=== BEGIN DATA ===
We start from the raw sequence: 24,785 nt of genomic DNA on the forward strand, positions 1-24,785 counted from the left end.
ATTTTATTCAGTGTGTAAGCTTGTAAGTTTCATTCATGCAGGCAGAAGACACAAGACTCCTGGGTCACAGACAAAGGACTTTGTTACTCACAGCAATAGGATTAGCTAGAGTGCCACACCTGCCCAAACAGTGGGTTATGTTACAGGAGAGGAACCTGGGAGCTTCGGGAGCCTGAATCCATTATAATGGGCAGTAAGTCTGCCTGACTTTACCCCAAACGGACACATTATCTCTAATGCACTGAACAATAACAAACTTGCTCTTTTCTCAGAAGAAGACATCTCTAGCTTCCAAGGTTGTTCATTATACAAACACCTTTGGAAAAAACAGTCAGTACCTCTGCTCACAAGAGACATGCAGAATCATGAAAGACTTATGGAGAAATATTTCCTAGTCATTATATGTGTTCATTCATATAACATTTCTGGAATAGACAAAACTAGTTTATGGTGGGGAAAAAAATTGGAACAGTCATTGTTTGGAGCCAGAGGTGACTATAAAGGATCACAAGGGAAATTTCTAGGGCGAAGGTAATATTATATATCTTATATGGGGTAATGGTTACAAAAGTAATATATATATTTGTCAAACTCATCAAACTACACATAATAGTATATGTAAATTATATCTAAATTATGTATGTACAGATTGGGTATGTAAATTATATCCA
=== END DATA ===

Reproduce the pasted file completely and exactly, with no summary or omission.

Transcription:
We start from the raw sequence: 24,785 nt of genomic DNA on the forward strand, positions 1-24,785 counted from the left end.
ATTTTATTCAGTGTGTAAGCTTGTAAGTTTCATTCATGCAGGCAGAAGACACAAGACTCCTGGGTCACAGACAAAGGACTTTGTTACTCACAGCAATAGGATTAGCTAGAGTGCCACACCTGCCCAAACAGTGGGTTATGTTACAGGAGAGGAACCTGGGAGCTTCGGGAGCCTGAATCCATTATAATGGGCAGTAAGTCTGCCTGACTTTACCCCAAACGGACACATTATCTCTAATGCACTGAACAATAACAAACTTGCTCTTTTCTCAGAAGAAGACATCTCTAGCTTCCAAGGTTGTTCATTATACAAACACCTTTGGAAAAAACAGTCAGTACCTCTGCTCACAAGAGACATGCAGAATCATGAAAGACTTATGGAGAAATATTTCCTAGTCATTATATGTGTTCATTCATATAACATTTCTGGAATAGACAAAACTAGTTTATGGTGGGGAAAAAAATTGGAACAGTCATTGTTTGGAGCCAGAGGTGACTATAAAGGATCACAAGGGAAATTTCTAGGGCGAAGGTAATATTATATATCTTATATGGGGTAATGGTTACAAAAGTAATATATATATTTGTCAAACTCATCAAACTACACATAATAGTATATGTAAATTATATCTAAATTATGTATGTACAGATTGGGTATGTAAATTATATCCA